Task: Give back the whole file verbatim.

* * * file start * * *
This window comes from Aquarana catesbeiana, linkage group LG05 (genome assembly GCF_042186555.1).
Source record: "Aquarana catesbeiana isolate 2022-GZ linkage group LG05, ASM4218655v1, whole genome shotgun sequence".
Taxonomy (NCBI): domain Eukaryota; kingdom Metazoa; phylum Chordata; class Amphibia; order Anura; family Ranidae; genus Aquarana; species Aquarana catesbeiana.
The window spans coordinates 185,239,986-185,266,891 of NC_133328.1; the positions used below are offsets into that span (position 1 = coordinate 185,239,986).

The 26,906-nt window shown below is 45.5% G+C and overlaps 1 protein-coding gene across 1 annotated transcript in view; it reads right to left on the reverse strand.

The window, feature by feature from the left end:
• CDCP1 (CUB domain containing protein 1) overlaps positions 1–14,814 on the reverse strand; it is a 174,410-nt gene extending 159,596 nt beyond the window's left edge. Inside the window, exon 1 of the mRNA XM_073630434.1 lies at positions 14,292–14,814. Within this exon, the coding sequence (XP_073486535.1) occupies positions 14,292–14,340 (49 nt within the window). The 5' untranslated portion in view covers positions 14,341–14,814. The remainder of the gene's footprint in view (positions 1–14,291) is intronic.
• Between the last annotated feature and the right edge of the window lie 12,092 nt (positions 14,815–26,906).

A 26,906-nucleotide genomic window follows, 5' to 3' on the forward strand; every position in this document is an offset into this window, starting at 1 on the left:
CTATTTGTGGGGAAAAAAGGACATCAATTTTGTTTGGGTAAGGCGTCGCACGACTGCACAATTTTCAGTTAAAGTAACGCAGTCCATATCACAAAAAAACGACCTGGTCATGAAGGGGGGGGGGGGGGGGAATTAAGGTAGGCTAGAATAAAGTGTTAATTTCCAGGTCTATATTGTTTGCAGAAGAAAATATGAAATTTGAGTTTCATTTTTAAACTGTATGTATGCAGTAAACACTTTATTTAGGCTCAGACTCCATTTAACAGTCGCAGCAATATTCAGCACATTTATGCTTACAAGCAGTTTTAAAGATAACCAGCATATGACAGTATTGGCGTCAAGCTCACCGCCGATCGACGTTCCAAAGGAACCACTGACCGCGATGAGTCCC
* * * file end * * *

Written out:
This window comes from Aquarana catesbeiana, linkage group LG05 (genome assembly GCF_042186555.1).
Source record: "Aquarana catesbeiana isolate 2022-GZ linkage group LG05, ASM4218655v1, whole genome shotgun sequence".
Taxonomy (NCBI): domain Eukaryota; kingdom Metazoa; phylum Chordata; class Amphibia; order Anura; family Ranidae; genus Aquarana; species Aquarana catesbeiana.
The window spans coordinates 185,239,986-185,266,891 of NC_133328.1; the positions used below are offsets into that span (position 1 = coordinate 185,239,986).

The 26,906-nt window shown below is 45.5% G+C and overlaps 1 protein-coding gene across 1 annotated transcript in view; it reads right to left on the reverse strand.

The window, feature by feature from the left end:
• CDCP1 (CUB domain containing protein 1) overlaps positions 1–14,814 on the reverse strand; it is a 174,410-nt gene extending 159,596 nt beyond the window's left edge. Inside the window, exon 1 of the mRNA XM_073630434.1 lies at positions 14,292–14,814. Within this exon, the coding sequence (XP_073486535.1) occupies positions 14,292–14,340 (49 nt within the window). The 5' untranslated portion in view covers positions 14,341–14,814. The remainder of the gene's footprint in view (positions 1–14,291) is intronic.
• Between the last annotated feature and the right edge of the window lie 12,092 nt (positions 14,815–26,906).

A 26,906-nucleotide genomic window follows, 5' to 3' on the forward strand; every position in this document is an offset into this window, starting at 1 on the left:
CTATTTGTGGGGAAAAAAGGACATCAATTTTGTTTGGGTAAGGCGTCGCACGACTGCACAATTTTCAGTTAAAGTAACGCAGTCCATATCACAAAAAAACGACCTGGTCATGAAGGGGGGGGGGGGGGGGAATTAAGGTAGGCTAGAATAAAGTGTTAATTTCCAGGTCTATATTGTTTGCAGAAGAAAATATGAAATTTGAGTTTCATTTTTAAACTGTATGTATGCAGTAAACACTTTATTTAGGCTCAGACTCCATTTAACAGTCGCAGCAATATTCAGCACATTTATGCTTACAAGCAGTTTTAAAGATAACCAGCATATGACAGTATTGGCGTCAAGCTCACCGCCGATCGACGTTCCAAAGGAACCACTGACCGCGATGAGTCCC